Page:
While the targets of Warren’s ire remained silent, her plan was unsurprisingly attacked by other industry representatives. “Sen. Warren is wrong in her assertion that tech companies lack competition,” said Carlos Szabo, vice president of the trade group NetChoice that represents both Facebook and Google. “Never before have consumers had access to more goods, services, and opportunities online.” While it’s true, in a sense, that consumers have an unprecedented amount of “access,” that alone fails to speak to the anti-competitiveness at the center of Warren’s argument.
The announcement of her proposal came on the same day that Warren held a rally in Long Island City, Queens, the would-be location of Amazon’s scrapped HQ2 plan. When asked whether Democratic Governor Andrew Cuomo was justified in having offered the company billions of dollars in subsidies, Warren said, “That’s not the point. Before you even get to the question of do you need to change the statutes, there are structural changes you can make in the economy to prevent Amazon from dancing its way across America saying, ‘What will you offer me if I came?’”
Other Democratic candidates in the 2020 race have taken a tough-looking posture against tech giants, but have shied away from addressing the issue at the heart of Warren’s critique: their size. A chorus of Democrats have condemned the likes of Facebook for privacy violations — a popular topic ever since the Cambridge Analytica scandal — but most have not suggested that they disapprove of the monopolistic control enjoyed by these companies. An obvious reason for this reluctance is the sheer amount of money spent by major tech companies on politics: in 2018, Google alone spent over 20 million dollars on political lobbying. Some of the more centrist candidates like Senator Cory Booker of New Jersey have even spent time publicly courting the industry, and count its executives as political allies and old friends.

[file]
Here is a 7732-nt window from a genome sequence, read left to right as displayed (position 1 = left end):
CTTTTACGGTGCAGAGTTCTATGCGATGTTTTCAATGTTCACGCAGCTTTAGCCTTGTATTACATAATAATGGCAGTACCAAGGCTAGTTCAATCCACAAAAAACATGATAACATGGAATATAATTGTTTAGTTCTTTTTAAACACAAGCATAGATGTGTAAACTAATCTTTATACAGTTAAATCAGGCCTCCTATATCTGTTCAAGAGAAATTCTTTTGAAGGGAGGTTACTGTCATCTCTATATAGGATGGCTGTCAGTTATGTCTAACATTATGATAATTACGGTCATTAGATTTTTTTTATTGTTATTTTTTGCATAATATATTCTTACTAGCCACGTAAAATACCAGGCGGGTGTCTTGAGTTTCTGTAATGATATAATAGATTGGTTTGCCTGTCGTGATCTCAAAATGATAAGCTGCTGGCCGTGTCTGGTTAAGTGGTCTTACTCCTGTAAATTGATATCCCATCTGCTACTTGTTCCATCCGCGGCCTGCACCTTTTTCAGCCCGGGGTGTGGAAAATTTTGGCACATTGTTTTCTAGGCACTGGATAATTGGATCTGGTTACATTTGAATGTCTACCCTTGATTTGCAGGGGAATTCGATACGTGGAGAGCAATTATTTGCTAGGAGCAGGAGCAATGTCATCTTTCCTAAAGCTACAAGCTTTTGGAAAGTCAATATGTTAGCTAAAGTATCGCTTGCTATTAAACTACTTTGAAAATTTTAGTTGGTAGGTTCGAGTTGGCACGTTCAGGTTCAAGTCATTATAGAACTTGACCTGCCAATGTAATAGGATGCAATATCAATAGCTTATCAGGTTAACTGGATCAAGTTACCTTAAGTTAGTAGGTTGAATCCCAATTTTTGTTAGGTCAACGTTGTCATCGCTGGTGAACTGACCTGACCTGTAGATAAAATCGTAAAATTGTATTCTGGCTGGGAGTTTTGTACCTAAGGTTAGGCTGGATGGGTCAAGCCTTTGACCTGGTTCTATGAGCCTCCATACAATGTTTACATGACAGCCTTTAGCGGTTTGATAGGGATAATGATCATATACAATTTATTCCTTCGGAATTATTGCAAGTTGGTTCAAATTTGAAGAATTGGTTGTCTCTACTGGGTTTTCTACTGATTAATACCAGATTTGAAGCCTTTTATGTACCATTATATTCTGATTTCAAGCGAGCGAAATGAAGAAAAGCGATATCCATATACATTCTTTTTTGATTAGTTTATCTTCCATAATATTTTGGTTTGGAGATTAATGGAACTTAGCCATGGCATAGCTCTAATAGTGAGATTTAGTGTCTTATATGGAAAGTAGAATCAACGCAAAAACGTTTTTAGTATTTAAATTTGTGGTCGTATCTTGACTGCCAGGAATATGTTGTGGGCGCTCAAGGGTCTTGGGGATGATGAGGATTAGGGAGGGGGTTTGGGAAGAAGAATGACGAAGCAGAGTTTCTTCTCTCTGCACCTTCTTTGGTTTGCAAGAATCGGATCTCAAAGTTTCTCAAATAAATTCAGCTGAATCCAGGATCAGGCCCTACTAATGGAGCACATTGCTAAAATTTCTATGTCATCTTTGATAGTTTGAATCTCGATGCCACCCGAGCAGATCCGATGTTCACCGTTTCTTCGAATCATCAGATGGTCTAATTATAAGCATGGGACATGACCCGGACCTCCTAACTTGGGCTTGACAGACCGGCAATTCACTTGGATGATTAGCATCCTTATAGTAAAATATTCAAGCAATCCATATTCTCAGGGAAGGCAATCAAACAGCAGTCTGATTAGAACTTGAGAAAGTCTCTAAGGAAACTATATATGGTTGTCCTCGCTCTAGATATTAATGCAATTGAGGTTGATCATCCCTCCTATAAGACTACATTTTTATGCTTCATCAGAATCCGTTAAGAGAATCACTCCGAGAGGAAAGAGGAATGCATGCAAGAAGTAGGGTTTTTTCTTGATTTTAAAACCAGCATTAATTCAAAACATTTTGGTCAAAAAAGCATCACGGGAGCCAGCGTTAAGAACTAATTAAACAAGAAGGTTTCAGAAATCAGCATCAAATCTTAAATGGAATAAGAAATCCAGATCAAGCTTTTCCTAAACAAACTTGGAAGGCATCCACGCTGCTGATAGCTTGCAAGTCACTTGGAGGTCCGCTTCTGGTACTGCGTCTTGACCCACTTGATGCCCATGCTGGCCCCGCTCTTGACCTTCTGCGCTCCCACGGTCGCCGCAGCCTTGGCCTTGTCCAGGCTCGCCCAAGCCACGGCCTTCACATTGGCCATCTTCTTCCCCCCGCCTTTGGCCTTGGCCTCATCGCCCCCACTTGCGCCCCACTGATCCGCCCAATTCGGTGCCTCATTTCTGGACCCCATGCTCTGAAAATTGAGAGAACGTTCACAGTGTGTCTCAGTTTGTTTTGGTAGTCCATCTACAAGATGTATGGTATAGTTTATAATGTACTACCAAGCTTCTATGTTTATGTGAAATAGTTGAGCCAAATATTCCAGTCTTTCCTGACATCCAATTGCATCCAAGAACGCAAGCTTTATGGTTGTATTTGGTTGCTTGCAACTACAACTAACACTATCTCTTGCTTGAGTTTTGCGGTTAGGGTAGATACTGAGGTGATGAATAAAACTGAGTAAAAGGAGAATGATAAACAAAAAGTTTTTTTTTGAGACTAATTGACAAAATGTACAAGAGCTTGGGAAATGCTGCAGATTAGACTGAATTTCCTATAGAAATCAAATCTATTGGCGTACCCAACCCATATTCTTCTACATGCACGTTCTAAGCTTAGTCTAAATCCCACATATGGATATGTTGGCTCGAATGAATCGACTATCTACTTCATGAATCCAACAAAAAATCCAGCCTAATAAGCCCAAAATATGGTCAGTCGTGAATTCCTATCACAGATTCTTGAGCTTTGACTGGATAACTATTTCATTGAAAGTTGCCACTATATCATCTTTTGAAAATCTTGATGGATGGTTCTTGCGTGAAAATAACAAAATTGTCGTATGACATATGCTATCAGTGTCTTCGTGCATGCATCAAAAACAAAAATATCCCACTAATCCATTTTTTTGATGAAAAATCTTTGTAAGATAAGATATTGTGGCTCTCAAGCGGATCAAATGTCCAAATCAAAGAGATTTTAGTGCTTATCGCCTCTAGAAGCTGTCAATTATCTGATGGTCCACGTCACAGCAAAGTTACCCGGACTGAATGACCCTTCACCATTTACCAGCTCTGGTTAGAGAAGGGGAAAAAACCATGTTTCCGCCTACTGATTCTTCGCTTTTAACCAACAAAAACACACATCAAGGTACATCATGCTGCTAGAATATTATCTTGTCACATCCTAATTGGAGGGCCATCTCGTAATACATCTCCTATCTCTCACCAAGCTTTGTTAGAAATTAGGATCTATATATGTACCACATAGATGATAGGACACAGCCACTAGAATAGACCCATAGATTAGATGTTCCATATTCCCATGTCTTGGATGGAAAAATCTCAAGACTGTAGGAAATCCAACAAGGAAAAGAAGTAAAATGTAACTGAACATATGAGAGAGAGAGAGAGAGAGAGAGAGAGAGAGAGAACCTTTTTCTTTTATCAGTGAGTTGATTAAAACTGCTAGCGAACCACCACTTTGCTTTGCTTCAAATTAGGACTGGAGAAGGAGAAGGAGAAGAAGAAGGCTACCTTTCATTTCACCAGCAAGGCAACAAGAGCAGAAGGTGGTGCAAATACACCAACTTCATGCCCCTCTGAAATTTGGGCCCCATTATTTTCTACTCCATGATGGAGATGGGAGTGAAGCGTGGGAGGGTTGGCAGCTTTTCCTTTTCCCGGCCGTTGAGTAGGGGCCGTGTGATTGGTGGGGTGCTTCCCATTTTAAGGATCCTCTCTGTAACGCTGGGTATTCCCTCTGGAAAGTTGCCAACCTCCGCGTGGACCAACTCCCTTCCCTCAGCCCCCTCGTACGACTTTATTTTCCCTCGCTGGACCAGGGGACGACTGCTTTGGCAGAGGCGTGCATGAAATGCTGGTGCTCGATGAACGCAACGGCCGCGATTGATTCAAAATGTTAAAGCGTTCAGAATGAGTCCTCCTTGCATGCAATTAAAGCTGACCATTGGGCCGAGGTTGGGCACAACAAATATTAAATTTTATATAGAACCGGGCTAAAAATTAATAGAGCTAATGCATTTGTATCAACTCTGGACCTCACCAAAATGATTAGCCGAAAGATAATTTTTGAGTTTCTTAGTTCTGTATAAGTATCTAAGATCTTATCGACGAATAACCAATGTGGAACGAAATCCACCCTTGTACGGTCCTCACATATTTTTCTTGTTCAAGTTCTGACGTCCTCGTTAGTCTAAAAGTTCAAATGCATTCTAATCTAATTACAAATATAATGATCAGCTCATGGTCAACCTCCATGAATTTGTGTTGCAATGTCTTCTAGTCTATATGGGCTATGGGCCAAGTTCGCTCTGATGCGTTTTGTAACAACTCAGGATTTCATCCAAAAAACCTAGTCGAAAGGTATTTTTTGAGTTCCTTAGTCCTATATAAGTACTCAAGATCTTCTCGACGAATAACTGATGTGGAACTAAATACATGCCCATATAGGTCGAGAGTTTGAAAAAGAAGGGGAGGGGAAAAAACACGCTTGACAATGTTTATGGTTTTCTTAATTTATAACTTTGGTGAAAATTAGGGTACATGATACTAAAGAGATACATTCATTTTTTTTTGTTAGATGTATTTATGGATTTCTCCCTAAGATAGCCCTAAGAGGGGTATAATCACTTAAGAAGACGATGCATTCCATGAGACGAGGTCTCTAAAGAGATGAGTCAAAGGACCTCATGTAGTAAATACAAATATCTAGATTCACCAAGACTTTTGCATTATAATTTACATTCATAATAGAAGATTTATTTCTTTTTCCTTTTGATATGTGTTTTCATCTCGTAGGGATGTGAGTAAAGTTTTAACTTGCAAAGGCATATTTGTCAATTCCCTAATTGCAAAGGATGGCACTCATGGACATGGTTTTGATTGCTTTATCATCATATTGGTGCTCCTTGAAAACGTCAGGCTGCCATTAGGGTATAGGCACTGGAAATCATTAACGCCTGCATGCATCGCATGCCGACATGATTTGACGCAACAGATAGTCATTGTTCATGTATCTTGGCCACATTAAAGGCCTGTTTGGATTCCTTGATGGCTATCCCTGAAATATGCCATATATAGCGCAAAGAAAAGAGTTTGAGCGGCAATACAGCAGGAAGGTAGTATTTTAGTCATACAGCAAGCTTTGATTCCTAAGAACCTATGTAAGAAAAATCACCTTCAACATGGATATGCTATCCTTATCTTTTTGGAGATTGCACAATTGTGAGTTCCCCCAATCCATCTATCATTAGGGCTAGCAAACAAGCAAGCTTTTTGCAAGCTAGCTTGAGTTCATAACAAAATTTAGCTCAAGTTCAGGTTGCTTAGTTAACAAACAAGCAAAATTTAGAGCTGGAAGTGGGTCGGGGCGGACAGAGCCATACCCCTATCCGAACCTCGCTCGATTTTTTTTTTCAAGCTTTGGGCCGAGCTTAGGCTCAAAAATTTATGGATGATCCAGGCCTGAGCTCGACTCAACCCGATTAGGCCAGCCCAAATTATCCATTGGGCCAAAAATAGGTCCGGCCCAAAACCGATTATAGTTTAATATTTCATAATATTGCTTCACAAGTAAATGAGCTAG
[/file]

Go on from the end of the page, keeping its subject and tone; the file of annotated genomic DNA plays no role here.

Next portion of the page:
Perhaps the only other candidate that poses a similar, and perhaps more serious, threat to the major tech companies is Vermont senator Bernie Sanders, whose 2016 campaign helped to pull the party, kicking and screaming, slightly further to the left. Thanks largely to Sanders’ persistent rallying against Amazon and its CEO Jeff Bezos, the company raised its national base salary to 15 dollars an hour.
Tech industry executives and other representatives, daunted by the burgeoning opposition among Democrats, say that the political relationship between the party and the industry is coming to an end. “Not only is the honeymoon over, but they’re in divorce court,” said Rob Atkinson, president of the Information Technology and Innovation Foundation. Of Warren’s proposal, Atkinson said that he did not think it would be “out of the mainstream” for the 2020 Democratic pool of candidates.
Whatever does happen in 2020, it seems likely that the issue of monopolistic control will make its way into the discussion as it has not done for a long time — at least insofar as it involves the tech titans. If so, it will join other more progressive subjects like the fight for Medicare for All and free tuition at public colleges, subjects that in 2016 were derided by Democrats as being too radical and unrealistic to be taken seriously in discussion on the national stage.